Cuttlefish early development and behaviour under future high CO2 conditions


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Sep 4, 2006
Cape Coral, FL
Cuttlefish early development and behaviour under future high CO2 conditions
Moura, Érica Raquel Ferreira e 2019 (pdf available)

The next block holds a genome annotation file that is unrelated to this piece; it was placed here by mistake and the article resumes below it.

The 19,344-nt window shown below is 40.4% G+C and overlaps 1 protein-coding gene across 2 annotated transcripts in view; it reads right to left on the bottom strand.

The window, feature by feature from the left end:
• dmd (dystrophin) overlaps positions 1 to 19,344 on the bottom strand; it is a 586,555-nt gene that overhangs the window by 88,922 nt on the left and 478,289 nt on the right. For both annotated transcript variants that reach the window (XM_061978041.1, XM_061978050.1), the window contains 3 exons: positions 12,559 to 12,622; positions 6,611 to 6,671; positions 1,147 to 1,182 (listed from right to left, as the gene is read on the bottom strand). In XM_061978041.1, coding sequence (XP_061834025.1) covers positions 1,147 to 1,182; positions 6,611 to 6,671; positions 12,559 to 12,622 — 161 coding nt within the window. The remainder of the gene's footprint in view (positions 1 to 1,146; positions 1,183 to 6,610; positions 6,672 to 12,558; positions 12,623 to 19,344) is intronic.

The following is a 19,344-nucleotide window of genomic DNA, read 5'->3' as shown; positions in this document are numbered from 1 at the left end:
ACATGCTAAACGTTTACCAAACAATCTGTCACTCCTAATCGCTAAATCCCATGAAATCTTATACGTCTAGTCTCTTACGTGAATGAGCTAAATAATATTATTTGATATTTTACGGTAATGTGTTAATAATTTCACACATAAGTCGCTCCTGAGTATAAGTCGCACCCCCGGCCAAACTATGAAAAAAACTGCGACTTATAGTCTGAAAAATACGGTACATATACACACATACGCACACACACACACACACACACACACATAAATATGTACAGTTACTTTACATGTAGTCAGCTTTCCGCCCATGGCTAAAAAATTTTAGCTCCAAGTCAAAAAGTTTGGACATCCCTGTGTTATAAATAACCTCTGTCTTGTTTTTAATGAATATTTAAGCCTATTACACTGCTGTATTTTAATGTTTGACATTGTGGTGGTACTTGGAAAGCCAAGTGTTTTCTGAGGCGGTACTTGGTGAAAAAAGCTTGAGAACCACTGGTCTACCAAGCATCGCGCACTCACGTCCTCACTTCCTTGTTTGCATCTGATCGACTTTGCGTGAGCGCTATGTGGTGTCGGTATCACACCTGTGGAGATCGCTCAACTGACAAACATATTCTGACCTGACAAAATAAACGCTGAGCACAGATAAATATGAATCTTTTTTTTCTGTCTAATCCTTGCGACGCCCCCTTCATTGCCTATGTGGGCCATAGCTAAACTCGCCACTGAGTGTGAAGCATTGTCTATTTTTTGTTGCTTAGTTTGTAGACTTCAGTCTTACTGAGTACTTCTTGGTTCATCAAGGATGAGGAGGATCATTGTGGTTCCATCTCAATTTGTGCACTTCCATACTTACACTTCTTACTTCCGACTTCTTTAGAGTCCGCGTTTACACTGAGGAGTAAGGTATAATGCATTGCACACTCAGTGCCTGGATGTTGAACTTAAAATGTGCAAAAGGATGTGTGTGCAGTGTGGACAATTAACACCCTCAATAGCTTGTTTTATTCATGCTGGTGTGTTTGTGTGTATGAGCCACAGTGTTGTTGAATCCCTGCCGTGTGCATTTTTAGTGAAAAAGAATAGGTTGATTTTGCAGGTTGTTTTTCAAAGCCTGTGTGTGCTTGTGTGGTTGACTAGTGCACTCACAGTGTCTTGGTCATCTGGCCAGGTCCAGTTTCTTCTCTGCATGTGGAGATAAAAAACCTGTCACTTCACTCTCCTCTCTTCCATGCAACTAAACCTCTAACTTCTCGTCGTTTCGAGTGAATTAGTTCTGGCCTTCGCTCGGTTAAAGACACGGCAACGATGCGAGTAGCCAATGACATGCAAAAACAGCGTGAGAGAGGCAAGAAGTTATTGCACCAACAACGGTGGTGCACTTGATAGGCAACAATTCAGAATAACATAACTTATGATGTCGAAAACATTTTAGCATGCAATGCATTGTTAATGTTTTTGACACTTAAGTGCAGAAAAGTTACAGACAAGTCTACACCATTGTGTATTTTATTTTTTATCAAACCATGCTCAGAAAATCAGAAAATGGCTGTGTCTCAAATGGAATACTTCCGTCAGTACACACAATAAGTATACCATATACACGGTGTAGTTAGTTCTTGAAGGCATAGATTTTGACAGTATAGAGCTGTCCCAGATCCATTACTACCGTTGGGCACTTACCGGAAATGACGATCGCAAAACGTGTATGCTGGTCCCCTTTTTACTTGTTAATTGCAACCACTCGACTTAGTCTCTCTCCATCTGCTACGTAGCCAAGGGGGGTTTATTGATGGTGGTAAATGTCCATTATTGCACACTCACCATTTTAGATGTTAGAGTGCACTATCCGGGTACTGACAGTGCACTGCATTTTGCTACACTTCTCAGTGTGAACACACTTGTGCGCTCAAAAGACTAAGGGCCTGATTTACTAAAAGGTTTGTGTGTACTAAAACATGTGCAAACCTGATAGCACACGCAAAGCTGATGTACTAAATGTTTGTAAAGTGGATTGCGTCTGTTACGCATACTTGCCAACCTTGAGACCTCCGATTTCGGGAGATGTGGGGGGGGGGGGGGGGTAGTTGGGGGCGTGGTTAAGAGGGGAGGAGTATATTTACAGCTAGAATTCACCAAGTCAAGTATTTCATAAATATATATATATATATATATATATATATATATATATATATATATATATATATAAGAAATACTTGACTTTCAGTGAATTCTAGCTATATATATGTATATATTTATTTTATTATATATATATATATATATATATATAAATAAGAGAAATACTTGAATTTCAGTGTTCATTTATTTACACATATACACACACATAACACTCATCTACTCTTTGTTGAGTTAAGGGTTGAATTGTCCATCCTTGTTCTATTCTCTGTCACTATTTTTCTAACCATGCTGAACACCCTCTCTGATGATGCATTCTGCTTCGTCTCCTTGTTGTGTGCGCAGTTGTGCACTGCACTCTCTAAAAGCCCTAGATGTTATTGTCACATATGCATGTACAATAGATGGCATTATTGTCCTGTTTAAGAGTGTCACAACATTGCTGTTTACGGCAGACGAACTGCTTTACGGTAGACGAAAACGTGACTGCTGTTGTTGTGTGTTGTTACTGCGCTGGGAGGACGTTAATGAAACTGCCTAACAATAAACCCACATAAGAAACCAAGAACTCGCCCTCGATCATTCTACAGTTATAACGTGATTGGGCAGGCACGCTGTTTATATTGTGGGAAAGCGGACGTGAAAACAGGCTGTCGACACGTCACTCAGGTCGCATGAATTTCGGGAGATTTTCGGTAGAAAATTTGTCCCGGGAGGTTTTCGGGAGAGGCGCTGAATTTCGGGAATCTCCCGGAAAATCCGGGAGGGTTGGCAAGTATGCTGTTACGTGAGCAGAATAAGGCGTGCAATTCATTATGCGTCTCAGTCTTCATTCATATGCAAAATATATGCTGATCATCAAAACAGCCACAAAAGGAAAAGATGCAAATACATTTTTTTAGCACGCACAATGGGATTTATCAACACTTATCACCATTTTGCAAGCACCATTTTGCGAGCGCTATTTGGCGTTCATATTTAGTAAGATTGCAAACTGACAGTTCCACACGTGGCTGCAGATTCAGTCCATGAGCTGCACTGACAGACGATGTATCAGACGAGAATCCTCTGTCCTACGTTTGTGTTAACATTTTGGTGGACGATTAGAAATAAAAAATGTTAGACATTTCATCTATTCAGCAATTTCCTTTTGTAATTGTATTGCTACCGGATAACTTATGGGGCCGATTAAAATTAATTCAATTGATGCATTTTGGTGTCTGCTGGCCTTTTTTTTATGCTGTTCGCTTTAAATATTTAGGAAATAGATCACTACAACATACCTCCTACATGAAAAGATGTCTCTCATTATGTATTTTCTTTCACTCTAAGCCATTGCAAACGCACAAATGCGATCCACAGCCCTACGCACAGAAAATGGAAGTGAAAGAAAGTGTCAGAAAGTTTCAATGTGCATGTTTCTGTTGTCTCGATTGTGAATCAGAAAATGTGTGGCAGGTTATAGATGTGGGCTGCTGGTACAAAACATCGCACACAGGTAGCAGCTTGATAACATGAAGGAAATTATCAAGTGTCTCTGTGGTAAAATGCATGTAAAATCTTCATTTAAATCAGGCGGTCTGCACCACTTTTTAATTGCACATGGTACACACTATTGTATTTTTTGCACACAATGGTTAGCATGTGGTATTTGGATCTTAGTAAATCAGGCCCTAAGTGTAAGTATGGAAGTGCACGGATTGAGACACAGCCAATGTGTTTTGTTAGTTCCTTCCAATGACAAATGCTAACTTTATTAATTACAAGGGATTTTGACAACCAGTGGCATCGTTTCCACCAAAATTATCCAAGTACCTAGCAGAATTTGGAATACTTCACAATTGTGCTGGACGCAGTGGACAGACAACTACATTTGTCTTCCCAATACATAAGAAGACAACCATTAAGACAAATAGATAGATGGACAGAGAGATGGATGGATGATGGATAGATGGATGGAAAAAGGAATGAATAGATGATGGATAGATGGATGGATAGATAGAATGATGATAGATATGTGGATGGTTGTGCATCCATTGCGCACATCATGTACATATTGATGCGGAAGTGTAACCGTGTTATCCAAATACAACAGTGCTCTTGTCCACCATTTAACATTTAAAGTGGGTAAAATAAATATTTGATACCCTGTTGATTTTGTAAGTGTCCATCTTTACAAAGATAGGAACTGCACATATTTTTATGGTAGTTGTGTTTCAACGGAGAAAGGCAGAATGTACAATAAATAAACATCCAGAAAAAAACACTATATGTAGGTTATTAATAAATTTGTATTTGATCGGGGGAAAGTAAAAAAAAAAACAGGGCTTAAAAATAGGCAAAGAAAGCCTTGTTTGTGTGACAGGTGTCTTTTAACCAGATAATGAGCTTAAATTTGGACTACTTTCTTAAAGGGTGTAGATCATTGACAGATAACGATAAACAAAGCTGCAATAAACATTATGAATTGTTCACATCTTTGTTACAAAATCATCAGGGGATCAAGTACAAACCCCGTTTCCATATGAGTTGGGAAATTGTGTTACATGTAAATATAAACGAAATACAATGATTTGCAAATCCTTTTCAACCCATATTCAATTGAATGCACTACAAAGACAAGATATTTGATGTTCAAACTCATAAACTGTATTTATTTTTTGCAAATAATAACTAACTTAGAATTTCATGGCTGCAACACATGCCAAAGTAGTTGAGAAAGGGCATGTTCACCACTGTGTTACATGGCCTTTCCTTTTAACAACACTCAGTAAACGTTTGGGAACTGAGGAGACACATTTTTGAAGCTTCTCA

Abstract: Atmospheric CO 2 levels are rising since the beginning of the Industrial Era, and concomitantly, the uptake of CO 2 by the oceans is increasing and changing the seawater chemistry, a phenomenon known as ocean acidification (OA). These changes can compromise key biological traits of many marine organisms, with potential cascading effects to population and ecosystem levels. Besides the significant neurological/physiological impairments, there is increasing evidence of detrimental OA effects on the behavioural ecology of certain marine taxa, including in cephalopods. Yet, the previous behavioural studies performed in these highly developed invertebrates were only focused on squids and the potential impacts in cuttlefish behaviour are still unknown. Within this context, the main objectives of this dissertation were to investigate OA effects in the development and behaviour of the common cuttlefish ( Sepia officinalis ) early-life stages – from early embryogenesis until 20 days after hatching, namely by exposing them to either present day ( ~ 400 μatm) and to the near-future levels of p CO 2 ( ~ 1000 μatm; ΔpH = 0.4). A comprehensive assessment of OA effects on cuttlefish development was performed by gauging embryogenesis duration, hatching success, early survival rate and body size measures (e.g. weight and length). Furthermore, different aspects of the cuttlefish behavioural ecology, including shelter-seeking, hunting behaviour and response to a visual alarm cue, were analysed to achieve a holistic overview of the OA impacts in cuttlefish early development. The present work did not find any evidence that OA future conditions compromise the cuttlefish embryonic development. The development time, hatching success, survival rate, and the length and weight of newly-hatched cuttlefish were similar between normocapnia and hypercapnia treatments. The Fulton’s Index was the only parameter that showed significant differences, with higher values to the hypercapnia treatment, which may be related with a denser cuttlebone. Concerning to the behaviours analysed, and in contrast with previous cephalopod studies, the results suggest a certain behavioural resilience of the cuttlefish hatchlings towards near-future acidification conditions. The behaviours of hunting, shelter-seeking and response to a visual alarm cue did not show significant differences between treatments. Their nekton-benthic (and active) lifestyle, their adaptability to the abiotic-fluctuating coastal environment and to the adverse conditions inside their eggs may favour the odds of the common cuttlefish recruits to endure the future acidified ocean. Nonetheless, this species is not only exposed to acidification in their natural environment, they may be also particularly susceptible to other anthropogenic pressure and other climate change-related variables. The cumulative effects of multiple stressors should be further addressed to accurately predict what the future reserves to this ecologically and economically important species.

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